Christine Thelker’s Shares Memoir of Living with Dementia: For This I am Grateful

About Christine Thelker-For This I am Grateful

For This I Am GratefulFor This I am Grateful Living with Dementia

By Christine Thelker

I started writing as a way to try to help myself and my doctors understand what was happening to me. Often during my fight to get a diagnosis, I would forget key pieces that I should have told my various doctors. Only by putting things on paper as they happened could I ensure they would get the necessary information. Also, during that time, family members, friends and others asked me to share with them what was happening, so they could try to understand what I was going through. Rather than repeat myself over and over, I started a blog. Soon caregivers and others with dementia started signing in. People began thanking me for the insights they were getting from my remarks. From there I developed a mission: If I had to have this illness, I would make something worthwhile from it. My writing became a way of helping others understand the struggles and gave those living with dementia someone to reach out to for hope. Some began asking me why I didn’t write a book. After much urging, and with editing help, I wrote For This I am Grateful.

For This I am Grateful is a deeply personal look at my life as a relatively young person diagnosed with early onset dementia. The diagnosis came as a shock. During my career in the nursing field, I chose to work in a locked dementia unit in a long-term care setting. That fact gives me a unique double understanding of the symptoms.

My book takes you through the very raw, real, sometimes tragic, often humorous, journey of seeking the answers to what was happening until before I finally received a correct diagnosis. Left to deal with the hopelessness of the prognosis, I fought for and have achieved a happy day-to-day existence within my new reality. I allow myself to be vulnerable and share the daily changes, challenges and pitfalls of an unpredictable condition. I also share my triumphs, laughter, and tears while learning how to rebuild my life after every setback. I continue to thrive despite living with a terminal illness. 

My journey will show you how being your own advocate, doing all you can to stave off the downward spiral, and staying positive can fight depression, provide longevity and increase the chance to enjoy many aspects of life. During this journey, advocating for others has been, in many ways, more fulfilling than my life before diagnosis.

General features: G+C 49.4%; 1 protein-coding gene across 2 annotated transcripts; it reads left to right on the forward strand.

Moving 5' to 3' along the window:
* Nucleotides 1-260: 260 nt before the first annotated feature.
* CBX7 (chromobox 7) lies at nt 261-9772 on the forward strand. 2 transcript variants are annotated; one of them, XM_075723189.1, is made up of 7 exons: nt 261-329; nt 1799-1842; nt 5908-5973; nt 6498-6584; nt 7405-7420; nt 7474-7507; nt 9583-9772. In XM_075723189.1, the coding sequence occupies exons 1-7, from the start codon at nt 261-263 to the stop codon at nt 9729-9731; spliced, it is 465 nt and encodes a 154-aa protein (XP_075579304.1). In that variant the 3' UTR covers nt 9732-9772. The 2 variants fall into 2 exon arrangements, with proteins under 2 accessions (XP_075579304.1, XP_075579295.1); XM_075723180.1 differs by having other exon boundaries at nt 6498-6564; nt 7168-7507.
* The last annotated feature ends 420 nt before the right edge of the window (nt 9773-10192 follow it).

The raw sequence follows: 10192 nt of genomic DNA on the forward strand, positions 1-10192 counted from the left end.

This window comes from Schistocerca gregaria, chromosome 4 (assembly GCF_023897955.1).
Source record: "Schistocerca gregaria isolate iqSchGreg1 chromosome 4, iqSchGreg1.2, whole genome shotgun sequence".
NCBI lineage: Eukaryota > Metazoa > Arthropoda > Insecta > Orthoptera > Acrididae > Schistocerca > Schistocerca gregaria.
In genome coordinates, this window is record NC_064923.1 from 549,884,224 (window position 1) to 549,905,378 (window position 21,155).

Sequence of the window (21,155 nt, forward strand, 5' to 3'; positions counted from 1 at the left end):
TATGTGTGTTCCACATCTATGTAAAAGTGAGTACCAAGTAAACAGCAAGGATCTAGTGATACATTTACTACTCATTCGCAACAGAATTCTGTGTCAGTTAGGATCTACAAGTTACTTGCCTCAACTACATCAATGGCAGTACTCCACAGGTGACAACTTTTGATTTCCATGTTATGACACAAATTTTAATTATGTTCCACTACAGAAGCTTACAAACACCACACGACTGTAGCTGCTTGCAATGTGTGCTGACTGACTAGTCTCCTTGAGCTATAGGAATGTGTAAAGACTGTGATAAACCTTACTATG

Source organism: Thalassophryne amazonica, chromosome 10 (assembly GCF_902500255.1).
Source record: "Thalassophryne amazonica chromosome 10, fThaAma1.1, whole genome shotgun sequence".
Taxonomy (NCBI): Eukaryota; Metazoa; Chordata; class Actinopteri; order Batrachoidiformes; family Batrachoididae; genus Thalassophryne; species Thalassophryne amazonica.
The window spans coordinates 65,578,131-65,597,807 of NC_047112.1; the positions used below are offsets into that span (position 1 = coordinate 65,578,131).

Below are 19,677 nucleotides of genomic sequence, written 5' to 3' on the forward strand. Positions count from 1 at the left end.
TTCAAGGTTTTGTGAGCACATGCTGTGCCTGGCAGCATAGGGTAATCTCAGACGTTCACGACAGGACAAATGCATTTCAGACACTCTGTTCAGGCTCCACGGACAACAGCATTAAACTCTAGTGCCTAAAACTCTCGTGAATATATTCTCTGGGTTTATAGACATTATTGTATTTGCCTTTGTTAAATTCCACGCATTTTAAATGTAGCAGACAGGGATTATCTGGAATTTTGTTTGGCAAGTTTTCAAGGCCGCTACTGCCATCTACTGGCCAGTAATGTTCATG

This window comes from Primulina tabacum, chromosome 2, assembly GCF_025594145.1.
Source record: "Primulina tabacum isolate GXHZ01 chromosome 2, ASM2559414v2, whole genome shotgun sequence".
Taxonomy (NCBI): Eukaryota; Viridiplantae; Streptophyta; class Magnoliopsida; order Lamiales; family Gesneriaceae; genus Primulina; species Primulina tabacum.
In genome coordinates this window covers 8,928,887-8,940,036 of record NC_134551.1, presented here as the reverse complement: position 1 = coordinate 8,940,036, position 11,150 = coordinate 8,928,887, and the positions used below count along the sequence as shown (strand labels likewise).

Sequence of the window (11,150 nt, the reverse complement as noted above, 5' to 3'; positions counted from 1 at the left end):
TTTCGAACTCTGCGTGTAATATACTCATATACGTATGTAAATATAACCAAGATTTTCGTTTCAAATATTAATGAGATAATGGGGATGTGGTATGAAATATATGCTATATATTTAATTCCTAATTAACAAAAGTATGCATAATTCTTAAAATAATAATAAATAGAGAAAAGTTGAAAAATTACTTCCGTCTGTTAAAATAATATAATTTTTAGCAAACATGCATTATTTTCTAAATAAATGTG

Dementia may be a terminal illness, but it is possible to continue to live life with purpose, hope and joy. During our lifetime, we will probably have to change the course and direction of our lives several times. However, through education about the possibilities and the changing caregiver’s and institution’s perceptions on what it means to live with a dementia diagnosis, we can have a very fulfilling existence throughout our lifespan. 

Christine Thelker

About the Author:

I am from Vernon, British Columbia, Canada and describe myself as bright, fun and adventurous. At 61, I can say my sense of humour has grown since I was diagnosed at 56-years-old with both vascular dementia and cerebrovascular disease, after being widowed at 47.

I worked with Interior Health Authority for 13 years. My most beloved work was in dementia care and end-of-life care. It was here that I felt I did my best work.

I also designed and taught a program to nursing students at the local Colleges on end-of-life care and dementia care. I then designed a program for workers on “Unattended Sorrow,” addressing the cumulative effects of witnessing on-the-job deaths. I believe that the often unattended sorrow can have similar effects on people diagnosed with dementia and would like to do more work in that area.

I currently write a blog, “Chrissy’s Journey…Walking the Neuron Forest called Dementia.” In the beginning, a lack of resources and support sent me in search of help and I found Dementia Alliance International. It was both life-changing and life-saving for me. My motto since being diagnosed is, “I’m not done yet.”

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